What Moses and Buddha share eighth-graders, others will learn

What do Moses and Buddha have in common?

Quite a bit, Nadav Caine will tell you.

"Both grew up as members of the royal court," said Caine. "Both had a life-changing experience that caused them to flee the royal court. Both wandered — Buddha as a yoga practitioner, Moses as a shepherd — not acquiring the skills to lead."

Both men achieved enlightenment — Moses through his encounter with the burning bush and Buddha under a bodhi tree — and both became spiritual leaders.

And the rest, as they say, is history.

On Monday, Feb. 12, Caine, 34, will fill in an audience of eighth-graders and adults on what some of that history is when he lectures on "The Heroes of Spiritual Enlightenment: The Parallel Biographies of Moses and the Buddha" at Or Shalom in San Francisco. The talk, which he also gave at Congregation Beth Am in Los Altos Hills, is part of the annual Feast of Jewish Learning, sponsored by the S.F.-based Bureau of Jewish Education and other Jewish organizations.

Although the life stories of Moses and Buddha may be similar, the messages they emerged with are quite different.

"While there are many parallels, the crucial differences is what caused them to flee and the content of their messages," Caine said. For Moses it was witnessing an act of social injustice — a slave master beating a slave– which in turn, caused him to kill the slave master. For Buddha it was seeing a diseased and dying man, a reality from which he had been sheltered until that time.

According to Caine, who is on his way to getting a doctorate in advanced Jewish studies from Stanford, the catalyst to flee led one man to focus inward, the other toward community.

"Moses' message is one of a radically new society, where everyone must obey the law, embrace social justice — even for the stranger — and there are no kings," said Caine, adding that the "no kings" concept was a first. "The Buddha's [message] has to do with escaping mortality by living in the present moment unencumbered by mental attachment to either the past or the future."

Although these philosophies are different, Caine says Judaism and Buddhism are not as far off from one another as it may appear. Traditional Jewish texts can be quite existential.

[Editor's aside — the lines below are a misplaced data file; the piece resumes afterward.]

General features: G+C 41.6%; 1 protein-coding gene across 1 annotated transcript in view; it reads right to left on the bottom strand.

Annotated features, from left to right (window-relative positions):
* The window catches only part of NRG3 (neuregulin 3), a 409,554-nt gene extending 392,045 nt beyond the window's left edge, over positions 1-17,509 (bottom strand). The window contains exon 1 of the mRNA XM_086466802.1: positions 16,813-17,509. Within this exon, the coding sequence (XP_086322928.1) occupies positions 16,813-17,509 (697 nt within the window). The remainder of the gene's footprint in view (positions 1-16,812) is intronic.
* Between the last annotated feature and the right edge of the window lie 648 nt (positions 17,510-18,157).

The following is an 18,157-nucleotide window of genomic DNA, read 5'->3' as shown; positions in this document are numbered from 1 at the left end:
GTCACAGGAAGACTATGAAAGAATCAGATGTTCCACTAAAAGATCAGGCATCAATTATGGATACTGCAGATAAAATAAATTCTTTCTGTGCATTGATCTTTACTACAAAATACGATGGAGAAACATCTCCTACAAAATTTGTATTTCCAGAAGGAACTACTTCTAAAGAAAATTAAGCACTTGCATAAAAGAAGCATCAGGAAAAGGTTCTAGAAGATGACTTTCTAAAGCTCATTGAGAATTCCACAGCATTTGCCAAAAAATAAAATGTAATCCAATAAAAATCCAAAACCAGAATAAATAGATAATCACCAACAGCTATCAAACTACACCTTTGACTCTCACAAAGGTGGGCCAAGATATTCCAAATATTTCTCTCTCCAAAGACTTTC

"Martin Buber's 'I and Thou' book is the best explanation of Buddhism," says Caine who has taught comparative courses on Judaism and Buddhism using exclusively Jewish texts. "I lecture on the Buddhist concepts, but we only read Jewish texts. It works really well."

So is that why so many Jews are attracted to Buddhism?

Maybe. But Caine thinks the answer could, at least partially, lie in the fact that Buddhism addresses internal spirituality. In some ways it's similar to Kabbalah, but that isn't a big part of mainstream Judaism today.

"Judaism as we practice it is so rationalistic. But that's just a partial view. There used to be a very large mystical component," said Caine. The popularity of Buddhism among Jews could also be a reflection of the times. "People are so cynical about the possibilities for group progress. People are more interested in their own salvation rather than producing a just society. I'm not so sure Buddhism would have taken off during the civil rights movement."

Not surprisingly it is Zen and the more intellectual branches of Buddhism to which Jews are drawn.

Then there's the psychological thing.

"One thing Buddhism is better at than at anything else is psychology," said Caine, adding that Jews have a strong affinity for psychology. "It helps you unlock mental traps you're in. I think that's a big part of the attraction and why Jews get involved with Buddhism."

Caine, who is both a teacher at and director of Peninsula Havurah High, will be teaching a class there on Judaism and Buddhism this spring. Peninsula Havurah High is a Jewish educational program for high school students sponsored by the BJE. He also will be teaching a six-week course for the Jewish Community Federation's Women's Alliance in the south Peninsula.

As far as the teens go, Caine finds that they "get this stuff." Interestingly, he has also learned that exposing high school students to the texts of other religions strengthens their own Jewish identity.

"Teens get more Jewish by reading the New Testament or the Koran. Seeing what other people are doing makes them appreciate our culture more."